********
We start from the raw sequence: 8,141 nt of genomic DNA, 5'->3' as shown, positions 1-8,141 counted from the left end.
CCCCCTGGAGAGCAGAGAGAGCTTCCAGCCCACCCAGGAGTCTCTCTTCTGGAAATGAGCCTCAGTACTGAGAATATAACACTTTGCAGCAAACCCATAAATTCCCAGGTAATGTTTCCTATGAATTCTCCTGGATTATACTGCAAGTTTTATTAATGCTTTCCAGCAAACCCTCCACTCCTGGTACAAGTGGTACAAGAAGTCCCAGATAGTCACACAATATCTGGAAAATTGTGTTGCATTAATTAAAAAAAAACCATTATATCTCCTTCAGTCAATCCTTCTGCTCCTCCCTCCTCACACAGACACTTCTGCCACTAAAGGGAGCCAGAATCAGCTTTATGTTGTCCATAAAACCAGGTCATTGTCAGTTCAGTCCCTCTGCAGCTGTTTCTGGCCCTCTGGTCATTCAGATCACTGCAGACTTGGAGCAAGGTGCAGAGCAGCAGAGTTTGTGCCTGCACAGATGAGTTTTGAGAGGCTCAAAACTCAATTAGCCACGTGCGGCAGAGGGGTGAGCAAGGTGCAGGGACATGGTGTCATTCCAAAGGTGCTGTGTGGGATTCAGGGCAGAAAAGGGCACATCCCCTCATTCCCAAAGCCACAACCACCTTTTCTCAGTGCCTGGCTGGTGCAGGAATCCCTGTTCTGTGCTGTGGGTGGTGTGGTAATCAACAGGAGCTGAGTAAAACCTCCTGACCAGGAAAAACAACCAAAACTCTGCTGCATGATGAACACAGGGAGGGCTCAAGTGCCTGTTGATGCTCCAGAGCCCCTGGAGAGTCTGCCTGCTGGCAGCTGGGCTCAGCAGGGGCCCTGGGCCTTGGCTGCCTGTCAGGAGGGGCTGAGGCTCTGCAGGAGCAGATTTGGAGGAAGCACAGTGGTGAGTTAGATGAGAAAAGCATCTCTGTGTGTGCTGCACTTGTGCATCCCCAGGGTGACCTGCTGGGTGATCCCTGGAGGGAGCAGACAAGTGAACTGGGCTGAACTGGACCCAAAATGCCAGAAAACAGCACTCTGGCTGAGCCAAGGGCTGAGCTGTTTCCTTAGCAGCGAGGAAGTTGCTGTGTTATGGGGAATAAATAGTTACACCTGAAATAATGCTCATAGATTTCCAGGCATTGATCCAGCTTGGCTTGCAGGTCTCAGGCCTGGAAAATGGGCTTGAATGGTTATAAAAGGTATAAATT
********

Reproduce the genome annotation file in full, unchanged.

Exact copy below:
We start from the raw sequence: 8,141 nt of genomic DNA, 5'->3' as shown, positions 1-8,141 counted from the left end.
CCCCCTGGAGAGCAGAGAGAGCTTCCAGCCCACCCAGGAGTCTCTCTTCTGGAAATGAGCCTCAGTACTGAGAATATAACACTTTGCAGCAAACCCATAAATTCCCAGGTAATGTTTCCTATGAATTCTCCTGGATTATACTGCAAGTTTTATTAATGCTTTCCAGCAAACCCTCCACTCCTGGTACAAGTGGTACAAGAAGTCCCAGATAGTCACACAATATCTGGAAAATTGTGTTGCATTAATTAAAAAAAAACCATTATATCTCCTTCAGTCAATCCTTCTGCTCCTCCCTCCTCACACAGACACTTCTGCCACTAAAGGGAGCCAGAATCAGCTTTATGTTGTCCATAAAACCAGGTCATTGTCAGTTCAGTCCCTCTGCAGCTGTTTCTGGCCCTCTGGTCATTCAGATCACTGCAGACTTGGAGCAAGGTGCAGAGCAGCAGAGTTTGTGCCTGCACAGATGAGTTTTGAGAGGCTCAAAACTCAATTAGCCACGTGCGGCAGAGGGGTGAGCAAGGTGCAGGGACATGGTGTCATTCCAAAGGTGCTGTGTGGGATTCAGGGCAGAAAAGGGCACATCCCCTCATTCCCAAAGCCACAACCACCTTTTCTCAGTGCCTGGCTGGTGCAGGAATCCCTGTTCTGTGCTGTGGGTGGTGTGGTAATCAACAGGAGCTGAGTAAAACCTCCTGACCAGGAAAAACAACCAAAACTCTGCTGCATGATGAACACAGGGAGGGCTCAAGTGCCTGTTGATGCTCCAGAGCCCCTGGAGAGTCTGCCTGCTGGCAGCTGGGCTCAGCAGGGGCCCTGGGCCTTGGCTGCCTGTCAGGAGGGGCTGAGGCTCTGCAGGAGCAGATTTGGAGGAAGCACAGTGGTGAGTTAGATGAGAAAAGCATCTCTGTGTGTGCTGCACTTGTGCATCCCCAGGGTGACCTGCTGGGTGATCCCTGGAGGGAGCAGACAAGTGAACTGGGCTGAACTGGACCCAAAATGCCAGAAAACAGCACTCTGGCTGAGCCAAGGGCTGAGCTGTTTCCTTAGCAGCGAGGAAGTTGCTGTGTTATGGGGAATAAATAGTTACACCTGAAATAATGCTCATAGATTTCCAGGCATTGATCCAGCTTGGCTTGCAGGTCTCAGGCCTGGAAAATGGGCTTGAATGGTTATAAAAGGTATAAATT